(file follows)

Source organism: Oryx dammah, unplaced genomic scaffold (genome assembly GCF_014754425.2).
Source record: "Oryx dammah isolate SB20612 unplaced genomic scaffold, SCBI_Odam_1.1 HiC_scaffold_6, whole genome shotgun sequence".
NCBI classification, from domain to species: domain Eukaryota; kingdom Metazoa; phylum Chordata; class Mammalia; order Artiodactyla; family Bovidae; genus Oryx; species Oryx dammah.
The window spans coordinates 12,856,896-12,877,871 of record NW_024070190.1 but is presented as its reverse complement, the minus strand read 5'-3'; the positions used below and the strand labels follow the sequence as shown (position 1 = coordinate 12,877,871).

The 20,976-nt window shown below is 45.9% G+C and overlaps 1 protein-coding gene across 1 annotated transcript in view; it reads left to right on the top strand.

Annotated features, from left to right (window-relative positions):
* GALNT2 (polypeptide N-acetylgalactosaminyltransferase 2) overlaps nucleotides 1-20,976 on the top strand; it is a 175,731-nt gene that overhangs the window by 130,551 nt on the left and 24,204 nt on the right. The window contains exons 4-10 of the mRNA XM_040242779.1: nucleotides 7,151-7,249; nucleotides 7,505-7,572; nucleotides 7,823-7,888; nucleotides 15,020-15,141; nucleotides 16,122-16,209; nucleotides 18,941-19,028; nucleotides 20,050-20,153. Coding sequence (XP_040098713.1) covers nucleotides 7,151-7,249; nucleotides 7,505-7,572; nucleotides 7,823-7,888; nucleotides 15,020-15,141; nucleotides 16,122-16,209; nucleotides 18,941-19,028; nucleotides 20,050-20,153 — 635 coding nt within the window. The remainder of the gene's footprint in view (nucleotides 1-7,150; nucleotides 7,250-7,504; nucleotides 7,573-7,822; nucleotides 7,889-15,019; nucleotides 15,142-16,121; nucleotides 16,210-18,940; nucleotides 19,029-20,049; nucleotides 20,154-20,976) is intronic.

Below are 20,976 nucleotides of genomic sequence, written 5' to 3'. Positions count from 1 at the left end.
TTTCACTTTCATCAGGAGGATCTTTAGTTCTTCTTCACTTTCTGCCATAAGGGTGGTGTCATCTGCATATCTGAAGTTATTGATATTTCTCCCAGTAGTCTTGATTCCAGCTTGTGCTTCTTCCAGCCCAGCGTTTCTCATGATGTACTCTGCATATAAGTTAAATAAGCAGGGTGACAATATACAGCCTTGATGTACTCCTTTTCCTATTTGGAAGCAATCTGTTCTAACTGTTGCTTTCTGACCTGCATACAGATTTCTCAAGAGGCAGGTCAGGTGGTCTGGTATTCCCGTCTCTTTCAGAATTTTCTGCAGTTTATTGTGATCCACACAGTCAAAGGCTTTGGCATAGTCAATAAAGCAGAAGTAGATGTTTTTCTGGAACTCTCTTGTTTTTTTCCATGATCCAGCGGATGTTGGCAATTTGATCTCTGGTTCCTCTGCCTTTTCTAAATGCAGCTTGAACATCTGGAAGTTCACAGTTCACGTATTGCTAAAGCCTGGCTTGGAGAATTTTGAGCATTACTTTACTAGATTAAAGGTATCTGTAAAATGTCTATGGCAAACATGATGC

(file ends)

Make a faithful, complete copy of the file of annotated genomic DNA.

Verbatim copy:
Source organism: Oryx dammah, unplaced genomic scaffold (genome assembly GCF_014754425.2).
Source record: "Oryx dammah isolate SB20612 unplaced genomic scaffold, SCBI_Odam_1.1 HiC_scaffold_6, whole genome shotgun sequence".
NCBI classification, from domain to species: domain Eukaryota; kingdom Metazoa; phylum Chordata; class Mammalia; order Artiodactyla; family Bovidae; genus Oryx; species Oryx dammah.
The window spans coordinates 12,856,896-12,877,871 of record NW_024070190.1 but is presented as its reverse complement, the minus strand read 5'-3'; the positions used below and the strand labels follow the sequence as shown (position 1 = coordinate 12,877,871).

The 20,976-nt window shown below is 45.9% G+C and overlaps 1 protein-coding gene across 1 annotated transcript in view; it reads left to right on the top strand.

Annotated features, from left to right (window-relative positions):
* GALNT2 (polypeptide N-acetylgalactosaminyltransferase 2) overlaps nucleotides 1-20,976 on the top strand; it is a 175,731-nt gene that overhangs the window by 130,551 nt on the left and 24,204 nt on the right. The window contains exons 4-10 of the mRNA XM_040242779.1: nucleotides 7,151-7,249; nucleotides 7,505-7,572; nucleotides 7,823-7,888; nucleotides 15,020-15,141; nucleotides 16,122-16,209; nucleotides 18,941-19,028; nucleotides 20,050-20,153. Coding sequence (XP_040098713.1) covers nucleotides 7,151-7,249; nucleotides 7,505-7,572; nucleotides 7,823-7,888; nucleotides 15,020-15,141; nucleotides 16,122-16,209; nucleotides 18,941-19,028; nucleotides 20,050-20,153 — 635 coding nt within the window. The remainder of the gene's footprint in view (nucleotides 1-7,150; nucleotides 7,250-7,504; nucleotides 7,573-7,822; nucleotides 7,889-15,019; nucleotides 15,142-16,121; nucleotides 16,210-18,940; nucleotides 19,029-20,049; nucleotides 20,154-20,976) is intronic.

Below are 20,976 nucleotides of genomic sequence, written 5' to 3'. Positions count from 1 at the left end.
TTTCACTTTCATCAGGAGGATCTTTAGTTCTTCTTCACTTTCTGCCATAAGGGTGGTGTCATCTGCATATCTGAAGTTATTGATATTTCTCCCAGTAGTCTTGATTCCAGCTTGTGCTTCTTCCAGCCCAGCGTTTCTCATGATGTACTCTGCATATAAGTTAAATAAGCAGGGTGACAATATACAGCCTTGATGTACTCCTTTTCCTATTTGGAAGCAATCTGTTCTAACTGTTGCTTTCTGACCTGCATACAGATTTCTCAAGAGGCAGGTCAGGTGGTCTGGTATTCCCGTCTCTTTCAGAATTTTCTGCAGTTTATTGTGATCCACACAGTCAAAGGCTTTGGCATAGTCAATAAAGCAGAAGTAGATGTTTTTCTGGAACTCTCTTGTTTTTTTCCATGATCCAGCGGATGTTGGCAATTTGATCTCTGGTTCCTCTGCCTTTTCTAAATGCAGCTTGAACATCTGGAAGTTCACAGTTCACGTATTGCTAAAGCCTGGCTTGGAGAATTTTGAGCATTACTTTACTAGATTAAAGGTATCTGTAAAATGTCTATGGCAAACATGATGC